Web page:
One of Nature’s most important talents is evolutionary development of systems capable of molecular recognition: distinguishing one molecule from another. Molecular recognition is the basis for most biological processes, such as ligand-receptor binding, substrate-enzyme reactions and translation and transcription of the genetic code and is therefore of universal interest. Over the past four decades, researchers have been inspired by Nature to produce biomimetic materials with molecular recognition properties, by design rather than by evolution. A particularly exciting area of biomimetics is Molecular Imprinting which can be defined as process of template-induced formation of specific recognition sites (binding or catalytic) in a material where the template directs the positioning and orientation of the material’s structural components by a self-assembling mechanism. The material itself could be oligomeric (the typical example is DNA replication process), polymeric (organic MIPs and inorganic imprinted silica gels) or 2-dimensional surface assembly (grafted monolayers).
The first work on molecular imprinting was published in 1931. Since then this technology has had its “ups” and “downs” with one boom in the sixties (with a major focus on silica imprinting) and a newer period of intensive development which started in 1972 and continues today.
Essentially the current progress is a result of fundamental achievements made by more than a hundred groups working in the areas of non-covalent and reversible covalent imprinting. We believe that the time is now ripe to capture this momentum and publish a new book which will reflect the current situation in this rapidly evolving technology. We are well aware that tens of reviews have been published already on this subject. Very few of them, however, present a critical analysis of the technological aspects of molecular imprinting. We have approached leaders in the field with requests to provide their view and analysis of specific areas of design, characterization and application of these polymers.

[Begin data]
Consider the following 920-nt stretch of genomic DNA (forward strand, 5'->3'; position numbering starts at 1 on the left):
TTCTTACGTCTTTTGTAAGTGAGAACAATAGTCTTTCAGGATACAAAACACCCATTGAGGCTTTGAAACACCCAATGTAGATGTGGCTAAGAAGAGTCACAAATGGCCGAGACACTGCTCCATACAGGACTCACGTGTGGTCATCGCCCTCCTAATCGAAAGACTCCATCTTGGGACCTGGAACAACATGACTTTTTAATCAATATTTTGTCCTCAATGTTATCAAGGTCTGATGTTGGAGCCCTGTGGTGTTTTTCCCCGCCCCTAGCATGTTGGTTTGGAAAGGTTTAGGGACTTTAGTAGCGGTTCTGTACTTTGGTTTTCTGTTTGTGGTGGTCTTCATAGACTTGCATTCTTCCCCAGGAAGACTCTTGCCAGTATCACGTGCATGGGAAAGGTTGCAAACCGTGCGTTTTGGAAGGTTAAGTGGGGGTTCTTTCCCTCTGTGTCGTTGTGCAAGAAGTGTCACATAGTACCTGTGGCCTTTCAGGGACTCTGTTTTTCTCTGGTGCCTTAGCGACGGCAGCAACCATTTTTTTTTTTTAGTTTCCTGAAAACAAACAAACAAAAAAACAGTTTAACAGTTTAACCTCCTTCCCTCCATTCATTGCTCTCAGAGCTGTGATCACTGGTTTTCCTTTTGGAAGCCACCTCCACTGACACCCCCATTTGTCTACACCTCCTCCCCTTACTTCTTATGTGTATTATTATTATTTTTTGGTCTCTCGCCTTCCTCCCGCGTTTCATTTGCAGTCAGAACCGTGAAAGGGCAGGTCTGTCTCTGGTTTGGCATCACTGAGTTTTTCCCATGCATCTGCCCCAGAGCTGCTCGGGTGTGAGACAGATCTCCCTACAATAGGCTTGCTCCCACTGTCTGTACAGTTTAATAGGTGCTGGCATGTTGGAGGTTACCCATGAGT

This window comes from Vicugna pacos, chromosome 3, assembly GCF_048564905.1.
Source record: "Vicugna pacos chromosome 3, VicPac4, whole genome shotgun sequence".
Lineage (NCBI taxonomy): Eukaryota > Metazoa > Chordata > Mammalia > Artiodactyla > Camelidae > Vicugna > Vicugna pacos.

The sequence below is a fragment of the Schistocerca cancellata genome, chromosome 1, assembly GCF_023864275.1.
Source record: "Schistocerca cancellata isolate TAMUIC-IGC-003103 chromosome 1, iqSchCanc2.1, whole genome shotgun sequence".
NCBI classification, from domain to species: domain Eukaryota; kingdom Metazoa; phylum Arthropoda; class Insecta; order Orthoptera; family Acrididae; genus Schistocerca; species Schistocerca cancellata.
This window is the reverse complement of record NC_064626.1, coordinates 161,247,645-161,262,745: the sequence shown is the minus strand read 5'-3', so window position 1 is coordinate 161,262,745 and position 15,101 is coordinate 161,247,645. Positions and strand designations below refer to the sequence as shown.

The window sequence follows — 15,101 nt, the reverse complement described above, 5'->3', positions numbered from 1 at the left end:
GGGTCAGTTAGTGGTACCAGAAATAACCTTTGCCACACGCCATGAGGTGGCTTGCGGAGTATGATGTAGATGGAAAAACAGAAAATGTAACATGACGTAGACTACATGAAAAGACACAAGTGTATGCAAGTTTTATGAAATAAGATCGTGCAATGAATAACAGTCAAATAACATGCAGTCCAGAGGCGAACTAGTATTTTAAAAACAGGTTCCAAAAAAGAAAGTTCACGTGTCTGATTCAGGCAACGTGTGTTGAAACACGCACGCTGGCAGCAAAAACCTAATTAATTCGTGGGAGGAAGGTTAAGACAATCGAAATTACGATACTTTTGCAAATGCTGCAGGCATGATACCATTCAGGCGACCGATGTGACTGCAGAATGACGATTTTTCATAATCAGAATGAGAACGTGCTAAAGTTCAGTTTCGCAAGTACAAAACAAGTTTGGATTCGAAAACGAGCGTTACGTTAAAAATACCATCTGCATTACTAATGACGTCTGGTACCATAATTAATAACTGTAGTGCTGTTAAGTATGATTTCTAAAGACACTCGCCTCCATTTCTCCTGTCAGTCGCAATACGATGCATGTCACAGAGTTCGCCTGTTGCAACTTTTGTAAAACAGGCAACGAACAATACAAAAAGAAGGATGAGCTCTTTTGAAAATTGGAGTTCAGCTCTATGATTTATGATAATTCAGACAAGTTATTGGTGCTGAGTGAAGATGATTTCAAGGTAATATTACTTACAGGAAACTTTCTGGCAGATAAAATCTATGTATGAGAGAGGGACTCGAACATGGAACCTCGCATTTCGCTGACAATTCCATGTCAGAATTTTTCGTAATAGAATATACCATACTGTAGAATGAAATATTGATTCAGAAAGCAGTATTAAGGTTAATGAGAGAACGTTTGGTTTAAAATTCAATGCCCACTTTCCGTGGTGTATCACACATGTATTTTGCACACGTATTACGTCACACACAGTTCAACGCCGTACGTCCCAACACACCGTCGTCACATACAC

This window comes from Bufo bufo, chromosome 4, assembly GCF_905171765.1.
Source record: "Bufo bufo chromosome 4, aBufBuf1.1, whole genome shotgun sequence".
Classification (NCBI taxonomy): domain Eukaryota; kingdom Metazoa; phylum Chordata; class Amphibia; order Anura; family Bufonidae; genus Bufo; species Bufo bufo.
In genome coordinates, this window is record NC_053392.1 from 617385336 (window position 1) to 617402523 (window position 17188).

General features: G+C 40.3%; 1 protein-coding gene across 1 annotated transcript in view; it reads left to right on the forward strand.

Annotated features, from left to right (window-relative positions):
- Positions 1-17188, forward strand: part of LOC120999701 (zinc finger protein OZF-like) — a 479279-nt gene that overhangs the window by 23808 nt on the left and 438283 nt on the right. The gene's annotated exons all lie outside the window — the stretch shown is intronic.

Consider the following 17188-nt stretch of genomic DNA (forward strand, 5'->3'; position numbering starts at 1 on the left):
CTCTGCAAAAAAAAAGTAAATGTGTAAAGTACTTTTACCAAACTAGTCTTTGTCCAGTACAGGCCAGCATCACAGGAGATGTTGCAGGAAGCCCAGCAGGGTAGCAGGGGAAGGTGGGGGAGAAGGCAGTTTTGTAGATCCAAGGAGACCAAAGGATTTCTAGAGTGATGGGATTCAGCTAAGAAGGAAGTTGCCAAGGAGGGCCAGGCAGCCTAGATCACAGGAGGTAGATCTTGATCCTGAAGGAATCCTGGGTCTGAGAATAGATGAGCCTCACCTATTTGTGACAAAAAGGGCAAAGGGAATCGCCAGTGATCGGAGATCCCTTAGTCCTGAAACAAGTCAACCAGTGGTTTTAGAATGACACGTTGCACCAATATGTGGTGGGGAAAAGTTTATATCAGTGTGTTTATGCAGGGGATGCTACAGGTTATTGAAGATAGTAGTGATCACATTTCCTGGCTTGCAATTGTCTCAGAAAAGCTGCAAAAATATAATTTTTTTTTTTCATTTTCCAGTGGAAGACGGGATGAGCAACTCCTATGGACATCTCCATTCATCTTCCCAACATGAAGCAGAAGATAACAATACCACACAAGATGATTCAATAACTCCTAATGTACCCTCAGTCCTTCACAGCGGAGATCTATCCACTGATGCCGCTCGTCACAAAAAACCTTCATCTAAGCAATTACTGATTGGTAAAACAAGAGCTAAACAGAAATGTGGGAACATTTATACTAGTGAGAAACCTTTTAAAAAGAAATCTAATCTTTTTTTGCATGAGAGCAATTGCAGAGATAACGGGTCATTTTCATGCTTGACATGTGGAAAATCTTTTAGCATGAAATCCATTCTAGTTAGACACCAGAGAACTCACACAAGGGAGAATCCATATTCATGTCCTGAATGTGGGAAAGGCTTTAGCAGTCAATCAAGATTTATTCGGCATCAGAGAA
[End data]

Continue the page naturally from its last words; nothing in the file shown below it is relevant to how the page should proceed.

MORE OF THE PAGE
The main body of the present book starts with chapters covering polymer design, synthesis and characterization are prepared by well-recognized experts such as Andrew Mayes and Natalia Perez-Moral, Claudio Baggiani, Naonobu Katada and Miki Niwa and Franz Dickert. The key part of the book, dedicated to MIP technology is prepared by MIP pioneers and practitioners who are now at the forefront of the practical application of MIPs: Lars Andersson, Mathias Ulbricht, Borje Sellergren, Michael Whitcombe, Alessandra Bossi, Pier Giorgio Righetti and Staffan Nilsson, Chris Allender, David Spivak, and ourselves. The last but by no means least part of the book is dedicated to often overlooked associated aspects of MIPs such as commercialization strategy and IPR, prepared by Peter Leverkus and Jeffrey McIntyre.
Landes Bioscience; May 2006
- ISBN 9781587063909
- Read online, or download in secure PDF format
- Title: Molecular Imprinting of Polymers
- Author: Sergey Piletsky (ed.); Anthony Turner (ed.)
Imprint: Landes Bioscience